Source: wikipedia | Image credits: 1 2 3 4 5 

Chinese Foot Binding: The Pain of Beauty

Women have done many things for beauty throughout the course of history – from indifferently using arsenic or lead-based cosmetics, to ear and other body piercings, to yet more extreme forms of body modification. One of the most agonizingly painful of such practices is the Chinese custom of foot binding, where the feet of women – typically young girls – were broken and bound until they were able to fit inside a tiny shoe.

For around a thousand years in China, tiny bound feet were considered highly erotic, and the resulting 'lotus gait' – caused by the women needing to walk on their heels in a unsteady, 'mincing' manner – was not only arousing for men but thought to make the sexual anatomy “more voluptuous and sensitive”. During the Qing Dynasty, love manuals apparently detailed 48 different ways of fondling a woman’s bound feet. However, even while in bed – and even if otherwise totally naked – women wore special slippers to conceal their deformed extremities. The attraction seems to have lain in what was hidden from view.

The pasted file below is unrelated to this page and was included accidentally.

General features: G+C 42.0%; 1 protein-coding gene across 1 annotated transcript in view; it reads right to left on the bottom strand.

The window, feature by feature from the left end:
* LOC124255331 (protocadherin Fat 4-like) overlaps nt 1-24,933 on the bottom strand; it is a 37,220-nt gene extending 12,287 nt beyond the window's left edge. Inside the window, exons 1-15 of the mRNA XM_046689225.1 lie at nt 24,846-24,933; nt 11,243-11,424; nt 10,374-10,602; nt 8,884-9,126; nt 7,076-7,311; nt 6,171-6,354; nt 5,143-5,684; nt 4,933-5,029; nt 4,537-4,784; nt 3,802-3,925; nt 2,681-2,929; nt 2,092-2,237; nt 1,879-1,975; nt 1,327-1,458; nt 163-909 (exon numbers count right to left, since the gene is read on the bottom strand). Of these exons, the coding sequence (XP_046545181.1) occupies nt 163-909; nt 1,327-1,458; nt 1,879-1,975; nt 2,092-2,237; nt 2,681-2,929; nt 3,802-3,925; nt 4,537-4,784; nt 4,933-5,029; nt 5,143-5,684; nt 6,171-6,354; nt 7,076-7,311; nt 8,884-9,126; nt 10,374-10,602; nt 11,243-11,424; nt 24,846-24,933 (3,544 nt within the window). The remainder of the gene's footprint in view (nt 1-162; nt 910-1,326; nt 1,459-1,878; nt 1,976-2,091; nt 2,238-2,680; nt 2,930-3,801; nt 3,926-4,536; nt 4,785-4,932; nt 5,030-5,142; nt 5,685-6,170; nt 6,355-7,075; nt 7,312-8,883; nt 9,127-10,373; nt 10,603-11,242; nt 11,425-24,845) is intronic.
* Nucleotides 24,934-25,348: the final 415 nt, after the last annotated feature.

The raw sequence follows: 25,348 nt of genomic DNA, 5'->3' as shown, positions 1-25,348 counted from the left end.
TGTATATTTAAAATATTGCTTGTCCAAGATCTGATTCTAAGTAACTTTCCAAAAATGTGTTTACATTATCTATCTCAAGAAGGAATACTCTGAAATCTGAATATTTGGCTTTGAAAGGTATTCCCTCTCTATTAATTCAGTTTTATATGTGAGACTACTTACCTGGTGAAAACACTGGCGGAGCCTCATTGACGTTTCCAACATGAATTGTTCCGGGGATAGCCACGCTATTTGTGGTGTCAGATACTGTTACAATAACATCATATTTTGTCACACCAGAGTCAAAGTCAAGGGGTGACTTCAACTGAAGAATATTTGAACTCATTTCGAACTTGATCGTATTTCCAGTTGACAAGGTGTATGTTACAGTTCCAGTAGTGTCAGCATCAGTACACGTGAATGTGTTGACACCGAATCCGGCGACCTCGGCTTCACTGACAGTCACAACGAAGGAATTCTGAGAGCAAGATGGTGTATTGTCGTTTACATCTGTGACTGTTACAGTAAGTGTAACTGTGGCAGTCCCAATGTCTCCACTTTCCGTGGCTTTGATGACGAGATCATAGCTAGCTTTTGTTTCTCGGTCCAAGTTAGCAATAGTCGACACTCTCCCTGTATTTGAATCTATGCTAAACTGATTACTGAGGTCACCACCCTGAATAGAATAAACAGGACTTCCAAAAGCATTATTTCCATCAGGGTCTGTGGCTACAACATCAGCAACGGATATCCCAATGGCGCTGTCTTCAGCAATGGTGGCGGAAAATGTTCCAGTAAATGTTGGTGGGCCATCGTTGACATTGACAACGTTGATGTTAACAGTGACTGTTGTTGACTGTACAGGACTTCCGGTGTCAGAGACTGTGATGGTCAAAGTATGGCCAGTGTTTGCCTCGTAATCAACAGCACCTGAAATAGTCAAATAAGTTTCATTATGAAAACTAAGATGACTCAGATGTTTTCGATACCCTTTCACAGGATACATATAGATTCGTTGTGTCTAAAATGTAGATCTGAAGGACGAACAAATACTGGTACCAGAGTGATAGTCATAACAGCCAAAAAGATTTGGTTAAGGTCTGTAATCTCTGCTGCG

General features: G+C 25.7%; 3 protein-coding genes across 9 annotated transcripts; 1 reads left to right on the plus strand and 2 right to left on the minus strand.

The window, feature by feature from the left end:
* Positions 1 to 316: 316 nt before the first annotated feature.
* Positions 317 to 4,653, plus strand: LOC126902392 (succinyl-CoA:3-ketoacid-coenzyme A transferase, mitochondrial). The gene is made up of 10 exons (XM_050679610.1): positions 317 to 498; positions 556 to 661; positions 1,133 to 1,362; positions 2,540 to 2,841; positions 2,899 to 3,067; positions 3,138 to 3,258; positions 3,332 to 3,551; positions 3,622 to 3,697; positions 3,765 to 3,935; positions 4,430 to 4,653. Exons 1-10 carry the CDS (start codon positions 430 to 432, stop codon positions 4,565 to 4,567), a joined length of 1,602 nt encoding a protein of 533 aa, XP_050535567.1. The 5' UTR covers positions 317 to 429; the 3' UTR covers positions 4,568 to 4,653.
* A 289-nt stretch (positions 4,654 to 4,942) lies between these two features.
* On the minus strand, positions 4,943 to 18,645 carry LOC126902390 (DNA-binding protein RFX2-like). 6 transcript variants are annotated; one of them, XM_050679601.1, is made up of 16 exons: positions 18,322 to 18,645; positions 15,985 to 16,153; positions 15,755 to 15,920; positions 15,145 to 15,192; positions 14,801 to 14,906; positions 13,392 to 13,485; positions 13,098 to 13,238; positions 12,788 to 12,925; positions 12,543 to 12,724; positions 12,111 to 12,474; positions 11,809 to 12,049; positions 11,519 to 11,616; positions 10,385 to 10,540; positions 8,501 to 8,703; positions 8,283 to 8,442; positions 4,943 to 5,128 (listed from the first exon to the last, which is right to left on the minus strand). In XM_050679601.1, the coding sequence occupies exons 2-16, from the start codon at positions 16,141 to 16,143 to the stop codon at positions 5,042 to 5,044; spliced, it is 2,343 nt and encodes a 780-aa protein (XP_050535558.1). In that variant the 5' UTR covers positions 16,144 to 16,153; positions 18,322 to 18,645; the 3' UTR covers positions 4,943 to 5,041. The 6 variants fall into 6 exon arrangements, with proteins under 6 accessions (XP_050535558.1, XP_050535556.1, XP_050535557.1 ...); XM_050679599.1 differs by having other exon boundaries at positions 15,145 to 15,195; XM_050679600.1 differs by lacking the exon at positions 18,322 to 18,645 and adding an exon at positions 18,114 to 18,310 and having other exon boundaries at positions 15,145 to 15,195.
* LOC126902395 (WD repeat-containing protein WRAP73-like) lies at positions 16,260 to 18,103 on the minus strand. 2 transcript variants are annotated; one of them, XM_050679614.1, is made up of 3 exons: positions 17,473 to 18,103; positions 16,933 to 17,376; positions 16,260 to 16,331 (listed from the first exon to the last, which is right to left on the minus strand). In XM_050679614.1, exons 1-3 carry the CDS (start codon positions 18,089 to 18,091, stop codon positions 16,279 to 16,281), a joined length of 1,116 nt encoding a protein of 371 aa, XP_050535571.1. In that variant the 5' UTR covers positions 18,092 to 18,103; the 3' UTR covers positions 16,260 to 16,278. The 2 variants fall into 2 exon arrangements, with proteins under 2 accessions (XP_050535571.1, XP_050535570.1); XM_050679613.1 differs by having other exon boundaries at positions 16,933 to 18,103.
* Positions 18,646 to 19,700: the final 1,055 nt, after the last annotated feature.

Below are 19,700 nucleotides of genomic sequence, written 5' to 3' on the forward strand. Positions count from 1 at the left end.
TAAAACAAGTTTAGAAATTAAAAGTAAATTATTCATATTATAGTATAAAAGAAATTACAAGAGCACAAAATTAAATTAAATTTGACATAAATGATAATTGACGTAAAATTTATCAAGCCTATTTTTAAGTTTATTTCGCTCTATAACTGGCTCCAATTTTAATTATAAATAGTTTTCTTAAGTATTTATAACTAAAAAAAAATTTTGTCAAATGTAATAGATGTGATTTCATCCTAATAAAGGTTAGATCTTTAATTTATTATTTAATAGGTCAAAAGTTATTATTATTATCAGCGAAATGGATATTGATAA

Yet the impact of bound feet was felt far beyond the private domain of the bedroom and sexuality – although the practice was doubtless a means of male domination to ensure women remained chaste. Women whose feet were bound were unable to participate freely in society – to go on outings on their own, for example – with feet so severely disfigured. They frequently needed the physical support of another person if they were to walk for any length of time, and this kept them dependent on their families, subject to the will of men around them, and often all but confined to their homes.

With the weight of culture and tradition behind the practice, women in China themselves upheld foot binding, believing it promoted health and fertility, in spite of the crippling pain they suffered. The practice also took the perceived biological disadvantage of being born as a woman and turned it into a social advantage in terms of the marital opportunities it offered. Women with unbound feet were highly unlikely to enter into a prestigious marriage: those of the upper classes would have to marry ‘down’ while those of lower social status risked being sold into slavery.

Much of the stigma attached to foot binding in modern societies stems from the incredibly painful process that women had to undergo in order for the delicate ‘golden lotus’ foot to be attained. It generally began before the arch of the foot had developed properly – when the girl was between the ages of two and five. After the feet were soaked in a warm, softening mixture of herbs and animal blood, they were next massaged while the cotton bandages were prepared. Next, the toes were curled under the foot and then forcefully broken with great pressure.